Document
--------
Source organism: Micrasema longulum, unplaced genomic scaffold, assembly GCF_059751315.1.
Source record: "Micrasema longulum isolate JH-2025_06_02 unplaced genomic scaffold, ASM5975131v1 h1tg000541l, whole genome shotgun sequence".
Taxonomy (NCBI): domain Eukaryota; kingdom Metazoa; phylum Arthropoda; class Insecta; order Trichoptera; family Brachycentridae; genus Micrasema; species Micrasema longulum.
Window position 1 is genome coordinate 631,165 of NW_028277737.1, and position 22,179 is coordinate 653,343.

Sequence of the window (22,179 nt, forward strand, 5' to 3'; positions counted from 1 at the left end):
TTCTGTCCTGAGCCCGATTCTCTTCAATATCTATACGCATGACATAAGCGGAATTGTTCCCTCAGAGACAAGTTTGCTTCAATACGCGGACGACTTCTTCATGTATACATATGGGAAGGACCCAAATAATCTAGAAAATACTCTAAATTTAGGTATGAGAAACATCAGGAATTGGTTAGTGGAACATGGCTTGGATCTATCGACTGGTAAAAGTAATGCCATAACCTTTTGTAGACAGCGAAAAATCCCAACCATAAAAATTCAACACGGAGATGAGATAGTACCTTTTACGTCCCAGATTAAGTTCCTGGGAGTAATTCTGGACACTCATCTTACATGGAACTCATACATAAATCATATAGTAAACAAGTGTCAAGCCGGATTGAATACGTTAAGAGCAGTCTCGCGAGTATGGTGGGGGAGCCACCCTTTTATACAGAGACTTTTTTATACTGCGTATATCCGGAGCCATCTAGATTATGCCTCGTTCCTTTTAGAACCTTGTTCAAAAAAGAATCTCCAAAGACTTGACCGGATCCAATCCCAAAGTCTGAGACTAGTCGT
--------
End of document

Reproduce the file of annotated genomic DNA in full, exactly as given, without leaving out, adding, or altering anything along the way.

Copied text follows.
Source organism: Micrasema longulum, unplaced genomic scaffold, assembly GCF_059751315.1.
Source record: "Micrasema longulum isolate JH-2025_06_02 unplaced genomic scaffold, ASM5975131v1 h1tg000541l, whole genome shotgun sequence".
Taxonomy (NCBI): domain Eukaryota; kingdom Metazoa; phylum Arthropoda; class Insecta; order Trichoptera; family Brachycentridae; genus Micrasema; species Micrasema longulum.
Window position 1 is genome coordinate 631,165 of NW_028277737.1, and position 22,179 is coordinate 653,343.

Sequence of the window (22,179 nt, forward strand, 5' to 3'; positions counted from 1 at the left end):
TTCTGTCCTGAGCCCGATTCTCTTCAATATCTATACGCATGACATAAGCGGAATTGTTCCCTCAGAGACAAGTTTGCTTCAATACGCGGACGACTTCTTCATGTATACATATGGGAAGGACCCAAATAATCTAGAAAATACTCTAAATTTAGGTATGAGAAACATCAGGAATTGGTTAGTGGAACATGGCTTGGATCTATCGACTGGTAAAAGTAATGCCATAACCTTTTGTAGACAGCGAAAAATCCCAACCATAAAAATTCAACACGGAGATGAGATAGTACCTTTTACGTCCCAGATTAAGTTCCTGGGAGTAATTCTGGACACTCATCTTACATGGAACTCATACATAAATCATATAGTAAACAAGTGTCAAGCCGGATTGAATACGTTAAGAGCAGTCTCGCGAGTATGGTGGGGGAGCCACCCTTTTATACAGAGACTTTTTTATACTGCGTATATCCGGAGCCATCTAGATTATGCCTCGTTCCTTTTAGAACCTTGTTCAAAAAAGAATCTCCAAAGACTTGACCGGATCCAATCCCAAAGTCTGAGACTAGTCGT